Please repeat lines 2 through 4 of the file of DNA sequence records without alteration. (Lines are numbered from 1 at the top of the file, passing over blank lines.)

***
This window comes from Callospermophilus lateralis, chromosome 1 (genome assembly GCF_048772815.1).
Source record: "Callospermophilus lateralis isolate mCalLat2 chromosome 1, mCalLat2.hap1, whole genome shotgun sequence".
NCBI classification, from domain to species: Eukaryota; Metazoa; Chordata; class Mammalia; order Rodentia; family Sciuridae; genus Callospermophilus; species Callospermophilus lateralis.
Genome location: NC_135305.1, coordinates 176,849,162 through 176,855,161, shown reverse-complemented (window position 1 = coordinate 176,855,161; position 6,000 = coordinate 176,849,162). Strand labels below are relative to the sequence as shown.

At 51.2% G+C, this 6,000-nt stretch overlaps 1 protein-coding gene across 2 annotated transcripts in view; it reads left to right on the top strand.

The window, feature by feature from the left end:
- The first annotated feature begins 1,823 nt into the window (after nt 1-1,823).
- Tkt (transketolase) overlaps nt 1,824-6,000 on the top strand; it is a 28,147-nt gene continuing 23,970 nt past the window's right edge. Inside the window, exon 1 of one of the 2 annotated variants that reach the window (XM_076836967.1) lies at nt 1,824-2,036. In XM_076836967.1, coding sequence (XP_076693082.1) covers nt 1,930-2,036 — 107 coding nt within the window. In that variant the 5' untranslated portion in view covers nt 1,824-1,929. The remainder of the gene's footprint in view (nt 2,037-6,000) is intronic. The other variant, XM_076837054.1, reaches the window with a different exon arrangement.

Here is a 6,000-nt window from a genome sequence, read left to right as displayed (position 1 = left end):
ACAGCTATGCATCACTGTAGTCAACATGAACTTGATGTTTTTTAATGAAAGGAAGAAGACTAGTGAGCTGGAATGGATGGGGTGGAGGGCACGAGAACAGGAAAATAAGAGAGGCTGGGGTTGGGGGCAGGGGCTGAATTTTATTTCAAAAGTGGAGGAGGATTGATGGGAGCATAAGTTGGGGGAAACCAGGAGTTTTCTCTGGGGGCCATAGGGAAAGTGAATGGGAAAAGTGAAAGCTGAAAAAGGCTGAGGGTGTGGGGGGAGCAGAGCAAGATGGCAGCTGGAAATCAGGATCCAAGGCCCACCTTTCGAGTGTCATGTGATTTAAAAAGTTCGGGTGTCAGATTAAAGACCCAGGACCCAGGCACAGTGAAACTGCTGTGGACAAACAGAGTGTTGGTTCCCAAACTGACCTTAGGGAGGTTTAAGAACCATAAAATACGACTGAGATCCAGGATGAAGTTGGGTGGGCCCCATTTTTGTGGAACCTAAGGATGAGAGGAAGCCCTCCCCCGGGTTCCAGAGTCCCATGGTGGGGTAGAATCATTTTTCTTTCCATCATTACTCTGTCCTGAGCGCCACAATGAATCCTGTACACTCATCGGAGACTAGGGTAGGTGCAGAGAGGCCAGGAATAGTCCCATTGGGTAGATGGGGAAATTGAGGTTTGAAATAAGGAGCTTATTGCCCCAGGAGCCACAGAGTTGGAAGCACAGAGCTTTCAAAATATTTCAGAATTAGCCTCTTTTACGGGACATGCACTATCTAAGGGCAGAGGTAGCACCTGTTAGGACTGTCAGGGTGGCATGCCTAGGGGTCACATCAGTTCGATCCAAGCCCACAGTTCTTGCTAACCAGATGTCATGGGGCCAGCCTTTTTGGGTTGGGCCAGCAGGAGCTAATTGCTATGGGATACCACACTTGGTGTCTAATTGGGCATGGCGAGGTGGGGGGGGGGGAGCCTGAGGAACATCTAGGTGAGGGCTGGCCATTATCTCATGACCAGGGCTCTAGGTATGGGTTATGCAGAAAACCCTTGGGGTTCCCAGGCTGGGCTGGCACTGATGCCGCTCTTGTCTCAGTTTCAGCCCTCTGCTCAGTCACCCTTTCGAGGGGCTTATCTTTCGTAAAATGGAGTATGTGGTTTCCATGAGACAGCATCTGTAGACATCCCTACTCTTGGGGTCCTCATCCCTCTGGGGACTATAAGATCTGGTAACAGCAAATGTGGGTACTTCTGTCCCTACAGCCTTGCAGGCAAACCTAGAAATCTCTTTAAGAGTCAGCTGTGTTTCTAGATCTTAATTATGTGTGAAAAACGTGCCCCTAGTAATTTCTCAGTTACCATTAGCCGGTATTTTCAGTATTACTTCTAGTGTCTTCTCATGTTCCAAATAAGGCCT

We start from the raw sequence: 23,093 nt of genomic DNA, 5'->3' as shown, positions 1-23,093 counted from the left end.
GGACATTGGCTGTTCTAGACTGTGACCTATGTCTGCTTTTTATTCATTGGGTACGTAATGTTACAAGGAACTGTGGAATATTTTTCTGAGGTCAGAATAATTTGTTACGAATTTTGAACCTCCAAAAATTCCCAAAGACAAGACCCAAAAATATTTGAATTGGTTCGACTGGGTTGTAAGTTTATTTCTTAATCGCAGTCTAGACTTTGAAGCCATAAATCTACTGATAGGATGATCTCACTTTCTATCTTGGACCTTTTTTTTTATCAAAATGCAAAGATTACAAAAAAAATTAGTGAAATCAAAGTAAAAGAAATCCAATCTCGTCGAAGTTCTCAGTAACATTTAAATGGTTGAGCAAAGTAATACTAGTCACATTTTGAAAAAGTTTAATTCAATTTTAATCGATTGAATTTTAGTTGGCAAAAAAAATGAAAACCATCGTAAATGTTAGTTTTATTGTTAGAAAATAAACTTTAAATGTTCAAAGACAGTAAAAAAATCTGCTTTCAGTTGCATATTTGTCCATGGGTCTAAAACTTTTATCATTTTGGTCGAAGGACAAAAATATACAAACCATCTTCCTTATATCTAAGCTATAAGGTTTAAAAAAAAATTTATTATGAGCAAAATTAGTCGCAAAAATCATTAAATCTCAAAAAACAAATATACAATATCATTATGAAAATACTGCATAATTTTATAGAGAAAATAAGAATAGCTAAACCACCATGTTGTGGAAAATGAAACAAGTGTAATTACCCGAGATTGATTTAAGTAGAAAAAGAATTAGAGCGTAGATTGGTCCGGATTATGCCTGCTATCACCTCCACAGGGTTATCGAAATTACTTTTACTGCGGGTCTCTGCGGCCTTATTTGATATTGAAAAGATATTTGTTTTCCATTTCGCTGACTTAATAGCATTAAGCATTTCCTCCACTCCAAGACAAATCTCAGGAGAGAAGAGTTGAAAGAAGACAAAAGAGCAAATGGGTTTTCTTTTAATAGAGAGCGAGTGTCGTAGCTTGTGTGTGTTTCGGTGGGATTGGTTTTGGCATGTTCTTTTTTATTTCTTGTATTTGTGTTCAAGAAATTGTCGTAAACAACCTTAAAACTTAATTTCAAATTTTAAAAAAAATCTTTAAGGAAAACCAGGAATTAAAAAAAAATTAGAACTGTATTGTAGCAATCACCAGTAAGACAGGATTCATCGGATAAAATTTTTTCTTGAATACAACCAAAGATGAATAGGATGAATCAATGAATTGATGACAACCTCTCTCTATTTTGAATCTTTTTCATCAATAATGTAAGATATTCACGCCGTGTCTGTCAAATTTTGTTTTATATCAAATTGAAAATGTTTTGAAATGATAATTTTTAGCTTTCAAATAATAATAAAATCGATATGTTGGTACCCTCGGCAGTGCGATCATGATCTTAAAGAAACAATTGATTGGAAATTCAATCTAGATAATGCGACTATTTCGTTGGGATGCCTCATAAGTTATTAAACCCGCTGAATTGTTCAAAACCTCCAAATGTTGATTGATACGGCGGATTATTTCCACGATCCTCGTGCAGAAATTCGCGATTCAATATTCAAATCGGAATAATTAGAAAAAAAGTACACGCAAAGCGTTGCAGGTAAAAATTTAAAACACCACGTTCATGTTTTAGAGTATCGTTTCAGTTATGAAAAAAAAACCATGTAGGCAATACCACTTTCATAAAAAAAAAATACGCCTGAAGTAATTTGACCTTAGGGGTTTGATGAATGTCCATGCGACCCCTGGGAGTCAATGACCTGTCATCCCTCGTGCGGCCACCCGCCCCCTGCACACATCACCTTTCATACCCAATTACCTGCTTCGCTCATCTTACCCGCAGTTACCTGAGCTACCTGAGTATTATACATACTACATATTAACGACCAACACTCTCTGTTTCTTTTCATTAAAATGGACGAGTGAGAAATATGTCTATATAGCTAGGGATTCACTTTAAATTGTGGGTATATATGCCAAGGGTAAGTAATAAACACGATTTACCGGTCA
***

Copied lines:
Source record: "Callospermophilus lateralis isolate mCalLat2 chromosome 1, mCalLat2.hap1, whole genome shotgun sequence".
NCBI classification, from domain to species: Eukaryota; Metazoa; Chordata; class Mammalia; order Rodentia; family Sciuridae; genus Callospermophilus; species Callospermophilus lateralis.
Genome location: NC_135305.1, coordinates 176,849,162 through 176,855,161, shown reverse-complemented (window position 1 = coordinate 176,855,161; position 6,000 = coordinate 176,849,162). Strand labels below are relative to the sequence as shown.